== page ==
Arachidonic acid in autism and schizophrenia

Discuss autism diets and biomedical treatments of autism.

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FatherOf2
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Joined: Mon Mar 11, 2013 1:37 am

Arachidonic acid in autism and schizophrenia

Postby FatherOf2 » Sun Jun 25, 2017 10:30 pm

I came across a book "What Really Causes Schizophrenia". It is quite an interesting book and can be downloaded for free from the author's website: http://www.hdfoster.com/sites/hdfoster.com/files/users/user10/WhatReallyCausesSchizophreniawithp54.pdf. Some excerpts:

In 1927, the Austrian psychiatrist, Julius Wagner-Jauregg won a Nobel Prize for treating psychosis with malaria... The impact of deliberately giving malaria to schizophrenics was ... unexpected... As the first fever took hold, a few days after the deliberate infection, the schizophrenic patients seemed to lose their psychosis. But sadly, when the fever came down, the psychosis returned... Horrobin argued that an inability to flush [from Niacin], the failure to feel pain, the beneficial effects of fever, and the resistance to arthritis seen in schizophrenics were all linked to arachidonic acid abnormalities. Arachidonic acid is usually locked up in membrane phospholipids, but for the body to react to many different stimuli it must be released as free arachidonic acid which can then regulate cell function in appropriate ways. Some arachidonic acid is also then converted to prostaglandins that open up blood vessels to allow faster blood flow. Horrobin argued that in schizophrenics, a shortage of free arachisonic acid could explain a lack of prostaglandins and, hence, of flushing... During a fever, arachidonic acid is very rapidly released from the cell membranes since it helps to defend against infection. If schizophrenics are usually deficient in arachidonic acid, fever may move body levels towards the norm improving brain function and reducing psychotic symptoms.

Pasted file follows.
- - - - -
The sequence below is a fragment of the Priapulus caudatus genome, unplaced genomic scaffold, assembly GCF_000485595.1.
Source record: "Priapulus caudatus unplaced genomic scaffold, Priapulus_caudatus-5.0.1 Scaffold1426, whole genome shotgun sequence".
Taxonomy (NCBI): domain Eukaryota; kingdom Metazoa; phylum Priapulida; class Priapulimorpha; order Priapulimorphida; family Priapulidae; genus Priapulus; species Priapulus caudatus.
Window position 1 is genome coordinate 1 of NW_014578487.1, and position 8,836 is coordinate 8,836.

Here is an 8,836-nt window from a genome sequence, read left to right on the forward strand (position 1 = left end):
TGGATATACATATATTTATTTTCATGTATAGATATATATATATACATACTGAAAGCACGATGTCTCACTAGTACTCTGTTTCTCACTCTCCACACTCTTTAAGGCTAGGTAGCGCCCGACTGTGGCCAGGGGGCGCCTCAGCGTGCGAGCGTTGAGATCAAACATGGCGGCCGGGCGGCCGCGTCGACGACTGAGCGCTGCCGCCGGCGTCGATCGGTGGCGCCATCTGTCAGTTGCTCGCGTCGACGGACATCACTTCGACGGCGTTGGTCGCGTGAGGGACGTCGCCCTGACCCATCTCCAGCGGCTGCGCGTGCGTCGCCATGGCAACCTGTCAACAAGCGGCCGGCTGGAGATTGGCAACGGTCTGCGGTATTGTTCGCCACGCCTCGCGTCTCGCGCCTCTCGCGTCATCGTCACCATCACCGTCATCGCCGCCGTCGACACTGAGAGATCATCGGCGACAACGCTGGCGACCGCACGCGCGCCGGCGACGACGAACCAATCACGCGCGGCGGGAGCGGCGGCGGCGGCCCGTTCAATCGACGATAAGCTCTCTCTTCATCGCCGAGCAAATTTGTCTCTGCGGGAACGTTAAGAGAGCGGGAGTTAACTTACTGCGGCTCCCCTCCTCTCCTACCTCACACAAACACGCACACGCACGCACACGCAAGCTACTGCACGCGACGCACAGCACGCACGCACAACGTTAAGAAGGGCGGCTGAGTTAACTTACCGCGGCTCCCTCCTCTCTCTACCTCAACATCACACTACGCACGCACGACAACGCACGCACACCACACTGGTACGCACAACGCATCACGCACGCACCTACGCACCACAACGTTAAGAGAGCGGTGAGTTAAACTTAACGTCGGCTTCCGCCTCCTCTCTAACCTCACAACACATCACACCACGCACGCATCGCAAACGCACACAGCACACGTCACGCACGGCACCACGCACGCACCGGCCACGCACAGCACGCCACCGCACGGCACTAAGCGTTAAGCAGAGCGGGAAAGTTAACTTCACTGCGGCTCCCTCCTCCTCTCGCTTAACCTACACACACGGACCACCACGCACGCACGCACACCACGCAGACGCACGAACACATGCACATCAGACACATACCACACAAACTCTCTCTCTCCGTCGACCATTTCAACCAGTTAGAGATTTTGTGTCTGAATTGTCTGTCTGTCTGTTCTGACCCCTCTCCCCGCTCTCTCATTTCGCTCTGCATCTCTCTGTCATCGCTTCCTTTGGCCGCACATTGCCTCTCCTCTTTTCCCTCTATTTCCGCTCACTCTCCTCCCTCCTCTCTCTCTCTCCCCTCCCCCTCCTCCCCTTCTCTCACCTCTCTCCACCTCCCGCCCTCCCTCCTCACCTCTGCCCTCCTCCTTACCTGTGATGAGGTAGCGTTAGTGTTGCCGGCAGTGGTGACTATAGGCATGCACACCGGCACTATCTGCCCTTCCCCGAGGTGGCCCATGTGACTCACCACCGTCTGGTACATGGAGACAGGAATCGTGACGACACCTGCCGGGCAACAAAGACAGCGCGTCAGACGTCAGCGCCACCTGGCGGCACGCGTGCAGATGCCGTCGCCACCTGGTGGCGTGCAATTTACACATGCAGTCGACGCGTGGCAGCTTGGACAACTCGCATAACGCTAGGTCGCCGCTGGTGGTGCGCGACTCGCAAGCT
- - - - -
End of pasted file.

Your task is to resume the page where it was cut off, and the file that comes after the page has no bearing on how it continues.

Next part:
Next, this study "Efficacy of Adding Large Doses of Arachidonic Acid to DHA against Restricted Repetitive Behaviors in Individuals with Autism Spectrum Disorders" https://www.omicsonline.org/efficacy-of-adding-large-doses-of-arachidonic-acid-to-docosahexaenoic-acid-against-restricted-2155-6105.S4-006.php?aid=3211:

It has been documented that behavioral addictions resemble substance addiction in many domains, including the repetitive patterns of interests and behavior displayed by addicts and their failure to resist impulses to perform an act that are harmful to themselves or others. Restricted and repetitive patterns of interests and behavior resembling the characteristics of behavioral addictions are also a core feature of autism spectrum disorders (ASD)... The polyunsaturated fatty acids, arachidonicacid (ARA) and docosahexaenoic acid (DHA) play key roles in the maturation of the brain network. Supplementation of larger doses of ARA added to DHA may therefore improve repetitive and addictive behavior... Our supplementation regimen significantly ... reduced repetitive and addictive behaviors ...[and] the scores of the ABC-measured social withdrawal and ABC-measured inappropriate speech. These findings suggest that improvements in impaired social interactions may contribute to improvements in repetitive and addictive behavior.


Many parents here including me observed that their kids improved significantly during flu fevers. The above theory may explain it. My son also significantly improved on Evening Primerose Oil, which is 73% made of ARA. The improvements were temporary though. Some adults claim that ARA helps them with anxiety and social phobia while fish oil does nothing.